Assessing new logo design, such as the new one Microsoft unveiled to the world today, is akin to armchair quarterbacking. We can sit back, far from the fray, blissfully unaware of how many years of effort, practice and disagreement took place to reach the final result. Then we can should out random things like Throw the Ball! Count me as guilty of doing just that on more than one occasion.
When companies get a new look wrong in the eyes of the public, the fallout can be (surprisingly) dramatic. That’s what happened to GAP a few years back when it tried to refresh its logo. Many thought it was a joke. A virtual mutiny ensued. Eventually the company capitulated and reverted to the old one. Sure enough, customers, whether they know it or not, build strong affinity with brands.
I’m not a designer, or a student of typography, but as a marketing guy it’s always interesting — especially when, in this case, it’s a $250B tech giant — to try to figure out what the team set out to accomplish.
I thought I’d share some of my impressions of the new logo — the company’s first since 1987.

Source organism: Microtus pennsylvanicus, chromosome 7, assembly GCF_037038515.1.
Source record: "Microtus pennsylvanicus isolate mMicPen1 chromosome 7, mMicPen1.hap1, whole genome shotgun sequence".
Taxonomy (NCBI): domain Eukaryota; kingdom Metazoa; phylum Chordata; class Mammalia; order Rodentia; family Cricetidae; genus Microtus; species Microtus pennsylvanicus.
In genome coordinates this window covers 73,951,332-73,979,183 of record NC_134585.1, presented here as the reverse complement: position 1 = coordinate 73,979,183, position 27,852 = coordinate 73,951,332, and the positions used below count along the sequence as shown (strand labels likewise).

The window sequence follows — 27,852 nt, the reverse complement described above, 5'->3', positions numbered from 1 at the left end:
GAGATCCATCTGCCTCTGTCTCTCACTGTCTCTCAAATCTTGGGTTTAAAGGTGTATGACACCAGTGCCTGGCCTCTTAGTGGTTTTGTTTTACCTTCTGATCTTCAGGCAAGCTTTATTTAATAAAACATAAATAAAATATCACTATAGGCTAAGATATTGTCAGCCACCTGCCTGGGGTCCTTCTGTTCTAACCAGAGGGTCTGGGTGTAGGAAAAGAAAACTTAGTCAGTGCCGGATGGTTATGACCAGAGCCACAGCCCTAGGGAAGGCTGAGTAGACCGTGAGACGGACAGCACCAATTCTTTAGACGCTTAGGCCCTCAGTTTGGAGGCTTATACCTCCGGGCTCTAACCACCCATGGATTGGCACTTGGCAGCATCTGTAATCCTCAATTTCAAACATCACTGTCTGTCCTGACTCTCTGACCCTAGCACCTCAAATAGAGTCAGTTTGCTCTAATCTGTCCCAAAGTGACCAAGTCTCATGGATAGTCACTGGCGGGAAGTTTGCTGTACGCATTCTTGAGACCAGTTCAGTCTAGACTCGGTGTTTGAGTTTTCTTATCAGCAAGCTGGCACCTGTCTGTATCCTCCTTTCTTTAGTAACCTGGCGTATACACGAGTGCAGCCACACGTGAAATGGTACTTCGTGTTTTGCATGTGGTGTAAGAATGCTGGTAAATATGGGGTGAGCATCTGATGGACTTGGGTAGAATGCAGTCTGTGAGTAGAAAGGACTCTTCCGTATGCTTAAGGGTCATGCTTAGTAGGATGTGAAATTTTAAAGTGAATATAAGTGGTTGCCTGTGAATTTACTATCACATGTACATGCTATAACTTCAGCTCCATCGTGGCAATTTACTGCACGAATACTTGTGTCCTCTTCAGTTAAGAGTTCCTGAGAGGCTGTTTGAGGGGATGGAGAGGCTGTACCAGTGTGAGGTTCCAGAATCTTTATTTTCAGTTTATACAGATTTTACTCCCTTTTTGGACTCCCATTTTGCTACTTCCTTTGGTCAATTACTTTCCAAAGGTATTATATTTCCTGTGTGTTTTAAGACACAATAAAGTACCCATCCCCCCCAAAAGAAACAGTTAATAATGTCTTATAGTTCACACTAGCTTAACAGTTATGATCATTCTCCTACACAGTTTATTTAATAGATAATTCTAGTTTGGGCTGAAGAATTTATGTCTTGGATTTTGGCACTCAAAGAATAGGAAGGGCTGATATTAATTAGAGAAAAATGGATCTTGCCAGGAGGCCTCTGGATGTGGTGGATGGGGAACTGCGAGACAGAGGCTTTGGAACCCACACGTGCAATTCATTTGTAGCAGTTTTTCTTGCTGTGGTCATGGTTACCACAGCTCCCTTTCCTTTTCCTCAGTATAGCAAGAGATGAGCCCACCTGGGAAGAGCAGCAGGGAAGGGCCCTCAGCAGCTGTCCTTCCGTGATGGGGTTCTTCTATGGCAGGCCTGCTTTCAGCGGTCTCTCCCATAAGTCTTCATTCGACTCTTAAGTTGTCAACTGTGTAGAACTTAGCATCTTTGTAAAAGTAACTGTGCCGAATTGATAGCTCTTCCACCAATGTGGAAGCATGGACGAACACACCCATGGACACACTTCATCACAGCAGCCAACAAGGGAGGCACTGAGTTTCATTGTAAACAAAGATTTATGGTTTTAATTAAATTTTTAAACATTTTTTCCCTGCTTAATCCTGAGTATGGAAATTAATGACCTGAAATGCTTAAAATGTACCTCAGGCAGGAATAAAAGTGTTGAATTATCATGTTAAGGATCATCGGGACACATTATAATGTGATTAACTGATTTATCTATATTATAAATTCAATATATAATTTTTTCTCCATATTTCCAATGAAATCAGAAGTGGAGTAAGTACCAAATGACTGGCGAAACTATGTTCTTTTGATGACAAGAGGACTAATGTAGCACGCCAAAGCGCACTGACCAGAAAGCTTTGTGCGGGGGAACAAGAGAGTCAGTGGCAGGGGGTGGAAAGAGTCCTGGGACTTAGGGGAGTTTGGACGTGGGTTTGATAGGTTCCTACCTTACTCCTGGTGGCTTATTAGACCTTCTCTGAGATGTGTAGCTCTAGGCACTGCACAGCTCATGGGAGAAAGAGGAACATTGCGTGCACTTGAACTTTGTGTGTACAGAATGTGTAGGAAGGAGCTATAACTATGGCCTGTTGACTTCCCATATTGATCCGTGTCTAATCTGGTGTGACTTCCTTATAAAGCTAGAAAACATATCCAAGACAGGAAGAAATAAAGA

1. Product logo refresh telegraphs corporate direction
We’ve actually seen a glimpse of this new design language. Earlier this year Microsoft unveiled the Windows 8 logo. There’s a strong family resemblance if you compare the two. Usually companies start with a corporate identity and product brands within that umbrella assimilate the overall look and feel. In this case, the opposite happened.
2. Dark grey is trendy
Dark grey is the new black. Literally. Gone is the stark contrast of the old Microsoft logo with its ominous dark look. In with a softer, more approachable aesthetic. I’ve been noticing the use of dark grey across Android apps, web sites — in particular, it’s frequently used in place of pure black for backgrounds.
3. The world is flat (again)
You don’t need 3-D glasses to view this logo. It’s as flat as flat can be. Lines are angular. Shadow and lighting effects are no where to be found (thank goodness). And it’s consistent with the overall design metaphor of the upcoming Windows 8 operating system, which eschews fancy effects (“Aero”) in favor of a clean, simple user interface.
4. Color = a friendlier Microsoft
We’ve seen color on the Microsoft flag before on various logos for Windows, but never (as far as I know) for the corporate identity. In my estimation, that’s a deliberate choice to make Microsoft come across warmer, more fun. If anything, Microsoft has become boring, while Apple has become incredibly sexy. Adding color won’t reverse that any time soon (and unfortunately I’m suspecting the Surface tablet won’t either), of course, but it’s one small step in the right direction.
5. That sans-serif font
I like the new font. Gone is the fussiness of the italic styling, and the busy stroke detailing. This new Microsoft is as simple and clean as they come.
Grading the new Microsoft logo: A